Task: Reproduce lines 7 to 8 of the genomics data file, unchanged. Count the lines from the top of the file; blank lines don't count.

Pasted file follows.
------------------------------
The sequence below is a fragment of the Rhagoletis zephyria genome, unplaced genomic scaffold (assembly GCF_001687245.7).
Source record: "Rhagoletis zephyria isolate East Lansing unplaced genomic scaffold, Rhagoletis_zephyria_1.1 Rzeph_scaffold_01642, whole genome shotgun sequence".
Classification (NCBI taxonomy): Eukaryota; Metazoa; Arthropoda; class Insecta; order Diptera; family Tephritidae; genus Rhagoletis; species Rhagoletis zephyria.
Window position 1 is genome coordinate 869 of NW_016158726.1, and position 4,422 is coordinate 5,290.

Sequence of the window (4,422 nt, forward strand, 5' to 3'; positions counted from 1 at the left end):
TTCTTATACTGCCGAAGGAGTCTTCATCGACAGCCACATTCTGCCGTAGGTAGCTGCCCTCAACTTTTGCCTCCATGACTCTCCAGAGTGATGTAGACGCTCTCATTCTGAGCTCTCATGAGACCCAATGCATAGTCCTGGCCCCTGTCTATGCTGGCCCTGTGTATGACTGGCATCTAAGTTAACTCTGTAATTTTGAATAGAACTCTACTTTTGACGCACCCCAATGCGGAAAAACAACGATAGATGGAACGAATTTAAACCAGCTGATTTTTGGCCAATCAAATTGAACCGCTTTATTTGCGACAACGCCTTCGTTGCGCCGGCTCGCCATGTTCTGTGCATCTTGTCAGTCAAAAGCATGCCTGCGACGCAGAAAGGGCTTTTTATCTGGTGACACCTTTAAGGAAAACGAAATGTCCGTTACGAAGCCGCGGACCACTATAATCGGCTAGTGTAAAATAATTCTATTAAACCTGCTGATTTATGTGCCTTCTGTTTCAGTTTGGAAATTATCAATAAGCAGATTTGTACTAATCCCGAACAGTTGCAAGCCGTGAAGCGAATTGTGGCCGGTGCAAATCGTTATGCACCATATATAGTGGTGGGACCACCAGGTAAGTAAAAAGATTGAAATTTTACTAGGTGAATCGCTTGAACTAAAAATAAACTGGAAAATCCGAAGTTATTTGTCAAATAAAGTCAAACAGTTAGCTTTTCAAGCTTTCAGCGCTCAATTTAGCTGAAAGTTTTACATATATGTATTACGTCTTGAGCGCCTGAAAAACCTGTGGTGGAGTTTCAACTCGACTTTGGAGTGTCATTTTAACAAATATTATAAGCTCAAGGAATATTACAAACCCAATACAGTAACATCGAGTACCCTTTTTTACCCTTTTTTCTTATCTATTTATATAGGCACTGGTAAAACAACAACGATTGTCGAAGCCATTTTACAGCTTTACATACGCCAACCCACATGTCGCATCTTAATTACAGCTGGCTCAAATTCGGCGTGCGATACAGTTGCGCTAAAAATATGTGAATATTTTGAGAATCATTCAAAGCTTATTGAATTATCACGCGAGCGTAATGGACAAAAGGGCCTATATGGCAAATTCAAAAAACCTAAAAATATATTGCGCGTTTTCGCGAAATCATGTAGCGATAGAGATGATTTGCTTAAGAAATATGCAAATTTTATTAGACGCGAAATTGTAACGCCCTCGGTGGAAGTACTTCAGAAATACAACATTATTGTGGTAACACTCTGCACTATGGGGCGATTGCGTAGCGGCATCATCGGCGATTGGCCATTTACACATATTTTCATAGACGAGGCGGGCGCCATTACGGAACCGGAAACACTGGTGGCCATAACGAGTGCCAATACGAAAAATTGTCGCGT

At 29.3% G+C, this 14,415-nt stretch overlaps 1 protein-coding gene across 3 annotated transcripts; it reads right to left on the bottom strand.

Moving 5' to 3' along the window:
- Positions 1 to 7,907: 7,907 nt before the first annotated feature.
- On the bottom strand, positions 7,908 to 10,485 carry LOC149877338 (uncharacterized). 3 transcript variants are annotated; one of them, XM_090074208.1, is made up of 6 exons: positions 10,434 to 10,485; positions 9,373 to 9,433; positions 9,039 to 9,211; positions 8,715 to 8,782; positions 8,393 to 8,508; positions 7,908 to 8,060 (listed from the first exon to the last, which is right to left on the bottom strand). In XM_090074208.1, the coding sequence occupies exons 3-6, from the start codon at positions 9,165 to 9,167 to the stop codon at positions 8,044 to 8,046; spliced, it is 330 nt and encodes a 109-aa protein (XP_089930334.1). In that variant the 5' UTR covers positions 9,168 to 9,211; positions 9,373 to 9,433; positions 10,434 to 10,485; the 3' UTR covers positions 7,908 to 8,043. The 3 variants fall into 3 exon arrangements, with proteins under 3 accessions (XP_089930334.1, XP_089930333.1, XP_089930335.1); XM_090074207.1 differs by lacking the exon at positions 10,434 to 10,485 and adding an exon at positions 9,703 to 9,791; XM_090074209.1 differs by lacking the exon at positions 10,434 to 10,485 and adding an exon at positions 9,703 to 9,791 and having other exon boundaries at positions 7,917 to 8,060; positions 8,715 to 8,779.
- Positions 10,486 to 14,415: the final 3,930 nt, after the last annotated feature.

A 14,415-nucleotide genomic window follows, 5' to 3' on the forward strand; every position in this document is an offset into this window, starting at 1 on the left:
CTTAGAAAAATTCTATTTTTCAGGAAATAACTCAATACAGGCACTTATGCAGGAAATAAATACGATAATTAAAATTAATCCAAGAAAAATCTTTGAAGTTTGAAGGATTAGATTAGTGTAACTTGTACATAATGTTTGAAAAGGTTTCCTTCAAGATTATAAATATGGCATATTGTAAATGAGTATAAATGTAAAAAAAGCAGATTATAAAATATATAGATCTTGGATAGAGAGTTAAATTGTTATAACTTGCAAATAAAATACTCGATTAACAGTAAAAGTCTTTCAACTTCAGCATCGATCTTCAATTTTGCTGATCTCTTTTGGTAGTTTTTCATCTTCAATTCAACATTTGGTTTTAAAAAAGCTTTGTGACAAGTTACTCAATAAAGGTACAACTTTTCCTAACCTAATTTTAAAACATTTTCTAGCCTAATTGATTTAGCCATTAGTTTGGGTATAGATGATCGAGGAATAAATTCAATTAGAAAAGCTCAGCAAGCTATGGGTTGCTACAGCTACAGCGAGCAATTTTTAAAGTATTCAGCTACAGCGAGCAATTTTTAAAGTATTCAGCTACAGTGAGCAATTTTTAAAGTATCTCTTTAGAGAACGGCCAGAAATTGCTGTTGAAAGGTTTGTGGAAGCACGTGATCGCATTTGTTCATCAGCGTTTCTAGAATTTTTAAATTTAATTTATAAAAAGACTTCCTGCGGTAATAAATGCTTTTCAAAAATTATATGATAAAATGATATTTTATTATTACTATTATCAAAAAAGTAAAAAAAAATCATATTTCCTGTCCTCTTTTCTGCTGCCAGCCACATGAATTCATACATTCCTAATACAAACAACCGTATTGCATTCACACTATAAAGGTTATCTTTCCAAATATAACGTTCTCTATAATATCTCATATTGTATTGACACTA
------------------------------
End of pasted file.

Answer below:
At 29.3% G+C, this 14,415-nt stretch overlaps 1 protein-coding gene across 3 annotated transcripts; it reads right to left on the bottom strand.

Moving 5' to 3' along the window: